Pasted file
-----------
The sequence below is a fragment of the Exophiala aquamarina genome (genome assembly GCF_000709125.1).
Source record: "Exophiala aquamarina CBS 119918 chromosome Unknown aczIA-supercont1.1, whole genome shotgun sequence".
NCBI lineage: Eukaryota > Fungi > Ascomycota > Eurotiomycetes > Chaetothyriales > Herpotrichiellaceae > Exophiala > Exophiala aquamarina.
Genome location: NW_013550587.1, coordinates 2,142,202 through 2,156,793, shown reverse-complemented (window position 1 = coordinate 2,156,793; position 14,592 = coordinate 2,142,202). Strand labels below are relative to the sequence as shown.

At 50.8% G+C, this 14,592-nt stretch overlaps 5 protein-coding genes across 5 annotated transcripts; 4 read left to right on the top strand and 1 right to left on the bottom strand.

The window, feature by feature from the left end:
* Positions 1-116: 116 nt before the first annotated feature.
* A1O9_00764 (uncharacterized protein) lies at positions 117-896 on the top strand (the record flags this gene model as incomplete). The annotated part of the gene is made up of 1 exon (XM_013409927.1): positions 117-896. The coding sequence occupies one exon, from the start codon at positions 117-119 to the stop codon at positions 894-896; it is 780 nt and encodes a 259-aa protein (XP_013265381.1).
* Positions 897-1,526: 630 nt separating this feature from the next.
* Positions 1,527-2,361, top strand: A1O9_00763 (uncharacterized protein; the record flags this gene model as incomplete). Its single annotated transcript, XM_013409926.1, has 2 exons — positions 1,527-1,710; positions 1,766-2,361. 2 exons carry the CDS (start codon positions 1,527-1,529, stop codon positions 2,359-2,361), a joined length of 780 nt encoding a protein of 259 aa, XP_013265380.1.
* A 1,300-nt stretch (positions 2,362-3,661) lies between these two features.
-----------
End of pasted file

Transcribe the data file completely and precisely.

The sequence below is a fragment of the Exophiala aquamarina genome (genome assembly GCF_000709125.1).
Source record: "Exophiala aquamarina CBS 119918 chromosome Unknown aczIA-supercont1.1, whole genome shotgun sequence".
NCBI lineage: Eukaryota > Fungi > Ascomycota > Eurotiomycetes > Chaetothyriales > Herpotrichiellaceae > Exophiala > Exophiala aquamarina.
Genome location: NW_013550587.1, coordinates 2,142,202 through 2,156,793, shown reverse-complemented (window position 1 = coordinate 2,156,793; position 14,592 = coordinate 2,142,202). Strand labels below are relative to the sequence as shown.

At 50.8% G+C, this 14,592-nt stretch overlaps 5 protein-coding genes across 5 annotated transcripts; 4 read left to right on the top strand and 1 right to left on the bottom strand.

The window, feature by feature from the left end:
* Positions 1-116: 116 nt before the first annotated feature.
* A1O9_00764 (uncharacterized protein) lies at positions 117-896 on the top strand (the record flags this gene model as incomplete). The annotated part of the gene is made up of 1 exon (XM_013409927.1): positions 117-896. The coding sequence occupies one exon, from the start codon at positions 117-119 to the stop codon at positions 894-896; it is 780 nt and encodes a 259-aa protein (XP_013265381.1).
* Positions 897-1,526: 630 nt separating this feature from the next.
* Positions 1,527-2,361, top strand: A1O9_00763 (uncharacterized protein; the record flags this gene model as incomplete). Its single annotated transcript, XM_013409926.1, has 2 exons — positions 1,527-1,710; positions 1,766-2,361. 2 exons carry the CDS (start codon positions 1,527-1,529, stop codon positions 2,359-2,361), a joined length of 780 nt encoding a protein of 259 aa, XP_013265380.1.
* A 1,300-nt stretch (positions 2,362-3,661) lies between these two features.